OLYMPIA – In the wake of a campaign season that saw a single donor spend nearly $21 million on an initiative to change state liquor laws, a House panel approved a proposal that requires political ads for or against a ballot measure would have to name the largest donors to that campaign.
The House State Government Committee approved a bill Monday by Rep. Andy Billig, D-Spokane, requiring campaign ads for or against initiatives and referenda to name the top five donors to the committee sponsoring the ad. It’s similar to a rule applied to independent campaign ads for or against candidates.
Supporters said the public has a right to know who’s pumping money into the campaigns. That means the names of the actual donors, not “some fluffy sounding name for a committee,” Steve Zemke, chairman of the King County Democratic Party said.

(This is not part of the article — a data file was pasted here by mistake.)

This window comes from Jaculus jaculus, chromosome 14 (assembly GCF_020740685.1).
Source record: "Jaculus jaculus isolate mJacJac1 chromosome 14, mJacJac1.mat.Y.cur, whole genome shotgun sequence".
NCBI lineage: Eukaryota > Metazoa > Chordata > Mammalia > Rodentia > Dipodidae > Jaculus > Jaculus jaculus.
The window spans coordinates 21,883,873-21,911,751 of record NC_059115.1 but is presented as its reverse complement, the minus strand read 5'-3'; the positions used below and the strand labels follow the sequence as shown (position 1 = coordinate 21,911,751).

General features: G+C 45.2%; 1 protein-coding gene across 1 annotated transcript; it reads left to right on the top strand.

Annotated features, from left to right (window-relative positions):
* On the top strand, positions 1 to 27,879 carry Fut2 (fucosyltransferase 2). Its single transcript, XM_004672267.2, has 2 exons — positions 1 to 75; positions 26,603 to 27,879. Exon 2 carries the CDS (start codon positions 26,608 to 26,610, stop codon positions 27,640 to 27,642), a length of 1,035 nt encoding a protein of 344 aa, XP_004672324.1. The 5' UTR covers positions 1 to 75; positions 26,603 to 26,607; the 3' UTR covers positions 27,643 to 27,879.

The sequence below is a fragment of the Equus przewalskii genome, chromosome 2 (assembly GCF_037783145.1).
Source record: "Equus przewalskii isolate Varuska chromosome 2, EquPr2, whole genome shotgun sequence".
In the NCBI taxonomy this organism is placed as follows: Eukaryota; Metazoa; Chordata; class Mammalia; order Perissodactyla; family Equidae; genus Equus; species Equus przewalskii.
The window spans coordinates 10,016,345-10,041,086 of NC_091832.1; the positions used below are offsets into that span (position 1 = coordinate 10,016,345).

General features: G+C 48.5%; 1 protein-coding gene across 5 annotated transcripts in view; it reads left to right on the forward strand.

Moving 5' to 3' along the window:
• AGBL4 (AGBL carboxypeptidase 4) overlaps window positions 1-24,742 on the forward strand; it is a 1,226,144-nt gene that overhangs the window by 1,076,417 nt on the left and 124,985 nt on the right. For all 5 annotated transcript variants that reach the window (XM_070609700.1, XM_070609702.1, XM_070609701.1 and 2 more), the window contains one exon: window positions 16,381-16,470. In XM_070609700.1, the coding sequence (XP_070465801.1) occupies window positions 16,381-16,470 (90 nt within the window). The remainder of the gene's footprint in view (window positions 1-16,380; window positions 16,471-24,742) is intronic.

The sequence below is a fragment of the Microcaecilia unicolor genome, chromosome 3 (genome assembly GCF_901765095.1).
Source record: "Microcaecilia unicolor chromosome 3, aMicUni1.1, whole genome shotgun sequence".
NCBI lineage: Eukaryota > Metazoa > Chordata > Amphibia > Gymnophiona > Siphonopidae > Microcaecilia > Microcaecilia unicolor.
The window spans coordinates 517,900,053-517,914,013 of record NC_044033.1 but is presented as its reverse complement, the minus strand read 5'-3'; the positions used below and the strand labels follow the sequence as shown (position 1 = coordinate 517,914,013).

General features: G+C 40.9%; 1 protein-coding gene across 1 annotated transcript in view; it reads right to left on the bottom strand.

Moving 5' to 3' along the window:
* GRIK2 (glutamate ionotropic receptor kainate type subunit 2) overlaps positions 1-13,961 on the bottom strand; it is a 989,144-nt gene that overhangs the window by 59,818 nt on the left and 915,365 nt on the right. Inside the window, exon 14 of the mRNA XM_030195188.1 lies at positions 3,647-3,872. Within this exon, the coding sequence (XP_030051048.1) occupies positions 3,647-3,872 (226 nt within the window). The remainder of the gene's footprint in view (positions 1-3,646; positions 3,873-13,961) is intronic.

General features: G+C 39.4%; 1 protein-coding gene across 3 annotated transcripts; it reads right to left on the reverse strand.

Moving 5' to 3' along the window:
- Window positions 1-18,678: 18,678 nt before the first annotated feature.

But opponents argued donor information is available on the Public Disclosure Commission’s web site and generally covered in news reports. “I can look that information up in about two seconds,” Rep. Cary Condotta, R-East Wenatchee, said.
Billig's proposal is a response in part to record spending on ballot initiatives last year, including nearly $21 million in contributions, plus other “in-kind” support, by Costco for an initiative that ended the state monopoly on wholesale and retail liquor sales.
The committee sent it to the full House on a 7-4 vote, but rejected a separate proposal by Billig to place limits on contributions to initiative campaigns similar to those faced by candidates for statewide office.